November 22, 2017
NEW DELHI - An Indian soldier shot dead a journalist following a dispute in the country’s third high profile media killing in barely three months, police said Wednesday.
Sudip Dutta Bhaumik (pictured) was shot dead Tuesday at a paramilitary base in the remote northeastern state of Tripura. The soldier opened fire after Bhaumik, a crime reporter, requested a meeting with a top officer at the headquarters of the Second Tripura State Rifles near the state capital of Agartala, media reports said.
“He was shot dead inside the office of the commander by a soldier after they argued and scuffled over some issue,” local police chief Abhijit Saptarshi told AFP. He said the accused soldier claimed the shot was fired in a scuffle after the journalist tried to snatch his rifle.
The soldier has been arrested, the officer added. The journalist worked for the leading Bengali newspaper Syandan Patrika in Tripura where several tribal militant groups oppose Bengali-speaking immigrants.
India’s media has been shocked by a series of killings this year.
One reporter was lynched by a mob on September 20 during clashes between police and warring political factions near Agartala. His mutilated body was found the next day.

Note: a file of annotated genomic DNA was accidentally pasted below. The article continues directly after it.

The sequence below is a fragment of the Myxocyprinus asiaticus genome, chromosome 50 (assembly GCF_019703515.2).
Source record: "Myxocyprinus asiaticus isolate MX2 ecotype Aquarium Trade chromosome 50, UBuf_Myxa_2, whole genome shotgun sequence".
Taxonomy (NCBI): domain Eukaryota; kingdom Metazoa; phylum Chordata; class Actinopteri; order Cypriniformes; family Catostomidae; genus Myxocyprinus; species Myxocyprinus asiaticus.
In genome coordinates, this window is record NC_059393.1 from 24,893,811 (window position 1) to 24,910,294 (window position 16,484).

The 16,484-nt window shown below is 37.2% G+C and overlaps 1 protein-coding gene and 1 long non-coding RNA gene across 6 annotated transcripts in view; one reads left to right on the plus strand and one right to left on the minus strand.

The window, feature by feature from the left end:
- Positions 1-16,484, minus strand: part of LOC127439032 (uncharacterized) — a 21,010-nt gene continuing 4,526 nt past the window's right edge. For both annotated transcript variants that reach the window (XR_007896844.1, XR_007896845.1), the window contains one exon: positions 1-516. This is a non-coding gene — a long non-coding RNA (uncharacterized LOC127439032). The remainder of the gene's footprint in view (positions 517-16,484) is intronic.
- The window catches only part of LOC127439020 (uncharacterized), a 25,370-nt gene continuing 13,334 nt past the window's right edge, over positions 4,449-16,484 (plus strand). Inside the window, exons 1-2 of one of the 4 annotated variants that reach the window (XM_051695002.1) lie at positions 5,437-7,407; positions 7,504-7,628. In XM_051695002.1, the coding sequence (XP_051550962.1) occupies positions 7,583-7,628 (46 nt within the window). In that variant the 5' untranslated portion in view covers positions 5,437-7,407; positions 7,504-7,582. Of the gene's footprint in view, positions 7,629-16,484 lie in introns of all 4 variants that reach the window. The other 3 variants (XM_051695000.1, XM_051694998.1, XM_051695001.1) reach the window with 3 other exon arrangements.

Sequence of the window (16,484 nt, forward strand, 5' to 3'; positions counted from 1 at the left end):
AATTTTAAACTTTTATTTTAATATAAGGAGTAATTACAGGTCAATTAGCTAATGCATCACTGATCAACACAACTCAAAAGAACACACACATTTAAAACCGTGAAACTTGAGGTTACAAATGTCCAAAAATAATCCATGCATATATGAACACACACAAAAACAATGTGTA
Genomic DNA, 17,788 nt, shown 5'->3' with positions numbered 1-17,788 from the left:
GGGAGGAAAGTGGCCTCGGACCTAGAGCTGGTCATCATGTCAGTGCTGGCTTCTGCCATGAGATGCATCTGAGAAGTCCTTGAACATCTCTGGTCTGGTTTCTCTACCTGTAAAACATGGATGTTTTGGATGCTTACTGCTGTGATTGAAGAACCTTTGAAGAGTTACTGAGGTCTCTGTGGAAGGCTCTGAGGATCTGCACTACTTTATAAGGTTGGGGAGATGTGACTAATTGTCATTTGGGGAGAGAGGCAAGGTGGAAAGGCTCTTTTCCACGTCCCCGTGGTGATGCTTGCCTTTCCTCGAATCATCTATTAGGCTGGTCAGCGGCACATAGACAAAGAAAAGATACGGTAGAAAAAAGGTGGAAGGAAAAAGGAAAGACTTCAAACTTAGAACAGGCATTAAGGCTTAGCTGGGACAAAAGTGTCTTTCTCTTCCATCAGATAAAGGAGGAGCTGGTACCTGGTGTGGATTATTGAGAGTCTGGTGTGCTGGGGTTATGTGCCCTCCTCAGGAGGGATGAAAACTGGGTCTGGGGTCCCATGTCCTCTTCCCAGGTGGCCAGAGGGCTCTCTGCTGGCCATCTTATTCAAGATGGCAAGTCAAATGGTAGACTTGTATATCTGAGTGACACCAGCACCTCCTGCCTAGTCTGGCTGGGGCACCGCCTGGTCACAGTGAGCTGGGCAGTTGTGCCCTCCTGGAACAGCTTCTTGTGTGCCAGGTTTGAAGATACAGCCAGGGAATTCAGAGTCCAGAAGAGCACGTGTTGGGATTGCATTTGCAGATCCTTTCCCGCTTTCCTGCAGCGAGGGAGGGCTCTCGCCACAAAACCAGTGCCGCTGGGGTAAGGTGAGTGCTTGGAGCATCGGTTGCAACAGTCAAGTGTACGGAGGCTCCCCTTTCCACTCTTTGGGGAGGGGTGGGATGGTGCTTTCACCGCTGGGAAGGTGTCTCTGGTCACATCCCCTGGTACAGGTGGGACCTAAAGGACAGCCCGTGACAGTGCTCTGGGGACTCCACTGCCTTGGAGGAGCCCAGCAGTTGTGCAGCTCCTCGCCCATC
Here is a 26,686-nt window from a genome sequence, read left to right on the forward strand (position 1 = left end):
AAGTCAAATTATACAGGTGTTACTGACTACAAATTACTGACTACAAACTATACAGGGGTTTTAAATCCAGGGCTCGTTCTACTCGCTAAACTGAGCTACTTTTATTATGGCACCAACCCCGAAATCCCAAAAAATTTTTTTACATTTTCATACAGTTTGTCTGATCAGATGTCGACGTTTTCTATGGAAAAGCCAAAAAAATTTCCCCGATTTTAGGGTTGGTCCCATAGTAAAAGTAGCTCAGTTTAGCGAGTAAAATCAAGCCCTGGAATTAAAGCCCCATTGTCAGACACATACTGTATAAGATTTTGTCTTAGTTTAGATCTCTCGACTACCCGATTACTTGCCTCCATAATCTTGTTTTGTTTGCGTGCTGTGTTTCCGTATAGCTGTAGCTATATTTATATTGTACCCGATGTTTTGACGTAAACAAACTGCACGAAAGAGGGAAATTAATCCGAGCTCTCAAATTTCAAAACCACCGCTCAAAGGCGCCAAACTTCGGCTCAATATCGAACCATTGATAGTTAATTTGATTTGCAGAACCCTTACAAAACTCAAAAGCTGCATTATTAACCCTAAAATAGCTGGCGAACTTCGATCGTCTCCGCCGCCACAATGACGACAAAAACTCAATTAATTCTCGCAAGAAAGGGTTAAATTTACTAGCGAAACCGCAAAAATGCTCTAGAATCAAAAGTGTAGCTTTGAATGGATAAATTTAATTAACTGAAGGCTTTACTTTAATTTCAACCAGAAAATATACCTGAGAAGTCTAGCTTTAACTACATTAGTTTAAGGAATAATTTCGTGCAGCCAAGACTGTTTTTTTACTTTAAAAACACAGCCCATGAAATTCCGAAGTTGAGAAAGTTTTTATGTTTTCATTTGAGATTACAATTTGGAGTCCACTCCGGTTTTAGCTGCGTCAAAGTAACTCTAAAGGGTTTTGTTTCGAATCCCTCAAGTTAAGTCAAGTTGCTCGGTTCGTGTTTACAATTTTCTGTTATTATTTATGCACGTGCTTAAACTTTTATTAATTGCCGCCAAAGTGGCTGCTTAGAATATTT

In September gunmen shot dead renowned journalist Gauri Lankesh in the southern city of Bangalore, amid allegations that she was targeted for her views on right wing Hindus. No arrests have been made in the case.
Bhaumik’s murder brings the number of reporters killed in India since the early 1990s to 30, according to Committee to Protect Journalists figures. India was ranked the deadliest country in Asia for journalists by Reporters Without Borders in 2015.
In April, the press freedom group ranked India 136th of 180 countries in its world press freedom ratings. Despite criticism, Prime Minister Narendra Modi has repeatedly voiced his commitment to press freedom. - AFP/Photo: Facebook
Daily Times, February 6, 2017
You know that time has done the dirty on you when you sound like your parents and their parents as you go about switching off lights and other sundry appliances and talking about money growing on trees.Read more... | Archives
A study conducted by JournalismPakistan.com and Communications Research Strategies on the economic situation of slain journalists' families and journalists displaced due to security threats.